Record spend of €120m on Direct Provision in 2019
- 20 years of Direct Provision: Over 6,000 people in the system this Christmas
- On average, one in six applicants are granted permission to stay in the country
The State is expected to have spent a record €120m on the Direct Provision system this year, surpassing the €100m limit for the first time in almost 20 years.
The controversial system was first introduced almost two decades ago in April 2000. This year, over 6,000 people are spending Christmas in the direct provision system across the country.
The Direct Provision system involves a range of Government departments providing essential services such as accommodation, food, health and education to international protection applicants.
One in six applicants are granted permission to stay in the country. As of the end of October this year, the State had received 4,198 Applications for International Protection and 703 people were granted permission to stay here.
The majority of the applicants come from Albania, Georgia, Zimbabwe, Nigeria and South Africa.
The system was originally intended to be a temporary stop gap for asylum seekers. However, new figures released by The Department of Justice to Independent.ie show that the processing time for applicants fully processed in the first nine months of this year was on average 15.8 months.
The average time for fully processing prioritised cases was 9.2 months - these include especially vulnerable applicants, such as unaccompanied minors.
McMahon Report 2015 showed that almost half (43.5pc) of people were spending five years or more in direct provision centres, but this figure fell to just 2pc in the first three months of this year.
The State provides the sites for seven accommodation centres in Westmeath, Kerry, Cork and Clare and 32 privately run centres.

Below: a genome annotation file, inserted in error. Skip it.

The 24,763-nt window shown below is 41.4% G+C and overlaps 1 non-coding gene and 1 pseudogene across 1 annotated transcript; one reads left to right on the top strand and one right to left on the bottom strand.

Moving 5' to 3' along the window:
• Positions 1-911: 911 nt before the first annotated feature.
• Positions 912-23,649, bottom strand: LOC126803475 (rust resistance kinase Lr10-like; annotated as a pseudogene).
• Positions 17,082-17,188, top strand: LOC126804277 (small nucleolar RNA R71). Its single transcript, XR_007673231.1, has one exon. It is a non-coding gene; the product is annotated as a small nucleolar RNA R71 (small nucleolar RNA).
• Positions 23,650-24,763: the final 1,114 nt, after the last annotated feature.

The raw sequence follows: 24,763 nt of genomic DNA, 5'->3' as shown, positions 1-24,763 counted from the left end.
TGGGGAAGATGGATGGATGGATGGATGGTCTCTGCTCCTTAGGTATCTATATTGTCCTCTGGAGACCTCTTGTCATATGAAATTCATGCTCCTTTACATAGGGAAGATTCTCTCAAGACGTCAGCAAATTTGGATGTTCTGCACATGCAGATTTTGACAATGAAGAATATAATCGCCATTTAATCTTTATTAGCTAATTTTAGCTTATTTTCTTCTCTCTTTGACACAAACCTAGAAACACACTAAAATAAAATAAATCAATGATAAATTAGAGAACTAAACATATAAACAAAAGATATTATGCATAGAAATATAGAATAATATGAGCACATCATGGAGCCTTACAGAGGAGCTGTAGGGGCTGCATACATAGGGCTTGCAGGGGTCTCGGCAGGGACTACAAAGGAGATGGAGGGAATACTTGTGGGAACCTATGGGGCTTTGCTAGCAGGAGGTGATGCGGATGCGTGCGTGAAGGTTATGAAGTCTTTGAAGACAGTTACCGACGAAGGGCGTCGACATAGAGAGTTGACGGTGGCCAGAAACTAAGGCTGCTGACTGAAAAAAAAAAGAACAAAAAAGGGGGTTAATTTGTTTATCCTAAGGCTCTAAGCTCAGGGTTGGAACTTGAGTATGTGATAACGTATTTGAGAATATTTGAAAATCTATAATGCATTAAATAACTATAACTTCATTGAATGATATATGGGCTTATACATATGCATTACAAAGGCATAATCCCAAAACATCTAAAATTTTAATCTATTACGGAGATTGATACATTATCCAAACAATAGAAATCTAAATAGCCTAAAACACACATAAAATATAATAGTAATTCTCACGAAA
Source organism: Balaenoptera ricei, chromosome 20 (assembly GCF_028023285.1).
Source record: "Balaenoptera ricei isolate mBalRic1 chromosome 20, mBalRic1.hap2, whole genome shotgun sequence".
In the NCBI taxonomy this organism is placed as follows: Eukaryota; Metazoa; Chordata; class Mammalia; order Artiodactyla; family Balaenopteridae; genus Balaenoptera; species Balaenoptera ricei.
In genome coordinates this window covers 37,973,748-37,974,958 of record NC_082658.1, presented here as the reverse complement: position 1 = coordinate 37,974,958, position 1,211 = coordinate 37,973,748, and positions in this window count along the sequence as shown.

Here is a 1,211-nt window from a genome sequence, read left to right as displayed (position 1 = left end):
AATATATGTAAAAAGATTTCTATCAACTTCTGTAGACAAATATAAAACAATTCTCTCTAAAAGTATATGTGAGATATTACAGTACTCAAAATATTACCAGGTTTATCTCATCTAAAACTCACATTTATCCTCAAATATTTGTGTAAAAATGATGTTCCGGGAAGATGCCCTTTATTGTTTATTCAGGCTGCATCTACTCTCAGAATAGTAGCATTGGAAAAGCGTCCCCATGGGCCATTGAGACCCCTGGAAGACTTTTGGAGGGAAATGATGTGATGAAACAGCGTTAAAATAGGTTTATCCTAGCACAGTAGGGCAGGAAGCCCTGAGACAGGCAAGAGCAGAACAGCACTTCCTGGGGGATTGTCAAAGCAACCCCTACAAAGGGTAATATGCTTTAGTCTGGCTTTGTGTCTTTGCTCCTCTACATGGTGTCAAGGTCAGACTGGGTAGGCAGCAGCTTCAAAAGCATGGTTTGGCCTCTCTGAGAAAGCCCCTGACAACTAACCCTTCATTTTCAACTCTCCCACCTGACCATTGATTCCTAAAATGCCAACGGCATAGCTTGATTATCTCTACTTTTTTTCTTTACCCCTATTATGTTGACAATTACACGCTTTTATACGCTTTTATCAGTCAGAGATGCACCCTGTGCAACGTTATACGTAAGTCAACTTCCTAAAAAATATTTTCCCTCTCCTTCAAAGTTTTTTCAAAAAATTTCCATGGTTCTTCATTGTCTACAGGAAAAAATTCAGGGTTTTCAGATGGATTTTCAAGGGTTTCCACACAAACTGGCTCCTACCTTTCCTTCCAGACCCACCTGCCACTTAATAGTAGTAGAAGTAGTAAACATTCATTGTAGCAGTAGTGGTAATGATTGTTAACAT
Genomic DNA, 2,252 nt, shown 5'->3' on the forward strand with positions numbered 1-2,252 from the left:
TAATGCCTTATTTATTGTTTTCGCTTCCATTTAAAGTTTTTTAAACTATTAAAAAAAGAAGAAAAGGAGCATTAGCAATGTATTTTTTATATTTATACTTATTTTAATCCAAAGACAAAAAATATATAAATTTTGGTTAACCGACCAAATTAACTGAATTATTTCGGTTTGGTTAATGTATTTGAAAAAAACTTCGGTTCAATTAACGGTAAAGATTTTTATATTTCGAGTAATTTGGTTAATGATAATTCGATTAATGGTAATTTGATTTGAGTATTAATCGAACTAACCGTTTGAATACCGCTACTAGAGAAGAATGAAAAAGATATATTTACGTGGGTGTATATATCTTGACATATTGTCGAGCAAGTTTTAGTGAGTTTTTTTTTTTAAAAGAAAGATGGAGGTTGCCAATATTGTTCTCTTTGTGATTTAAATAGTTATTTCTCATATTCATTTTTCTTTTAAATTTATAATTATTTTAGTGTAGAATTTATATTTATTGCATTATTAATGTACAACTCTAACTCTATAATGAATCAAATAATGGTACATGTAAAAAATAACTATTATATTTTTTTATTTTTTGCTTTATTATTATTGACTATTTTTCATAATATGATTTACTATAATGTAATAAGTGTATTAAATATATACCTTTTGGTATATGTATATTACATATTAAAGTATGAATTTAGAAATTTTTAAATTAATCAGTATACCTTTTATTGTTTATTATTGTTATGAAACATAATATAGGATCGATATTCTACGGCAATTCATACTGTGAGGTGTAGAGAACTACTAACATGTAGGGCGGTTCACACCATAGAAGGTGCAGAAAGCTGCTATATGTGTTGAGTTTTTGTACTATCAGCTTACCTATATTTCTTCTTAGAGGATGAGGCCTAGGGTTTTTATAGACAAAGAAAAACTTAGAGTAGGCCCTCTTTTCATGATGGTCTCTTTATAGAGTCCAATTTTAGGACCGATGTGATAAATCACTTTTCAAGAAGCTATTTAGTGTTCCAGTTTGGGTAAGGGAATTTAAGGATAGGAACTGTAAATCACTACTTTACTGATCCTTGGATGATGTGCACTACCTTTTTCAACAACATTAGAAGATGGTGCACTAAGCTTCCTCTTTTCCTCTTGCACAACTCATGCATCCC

Asylum seekers were also given the right to work last year after the blanket ban was deemed unconstitutional by the Supreme Court in 2017.
Services such as management, catering, security and support services at all centres nationwide are contracted through public tendering.
A Department of Justice spokesman told Independent.ie that they are now hoping to cut processing times for first instance recommendations to nine months.
"In relation to the length of time applicants spend in the international protection process, while some individuals may live for many years in direct provision centres, these are almost all applicants who have received previous negative decisions and are exercising their right to appeal through the International Protection Appeals Tribunal or the courts.
"The Department has introduced a number of measures aimed at reducing the time taken to determine applications. The International Protection Act, 2015, introduced the single procedure process for the determination of protection applications.
"Under the single procedure all elements of a person's protection claim (refugee status, subsidiary protection status and permission to remain) are considered together rather than sequentially. The aim of the single procedure is to help reduce waiting times significantly," he said.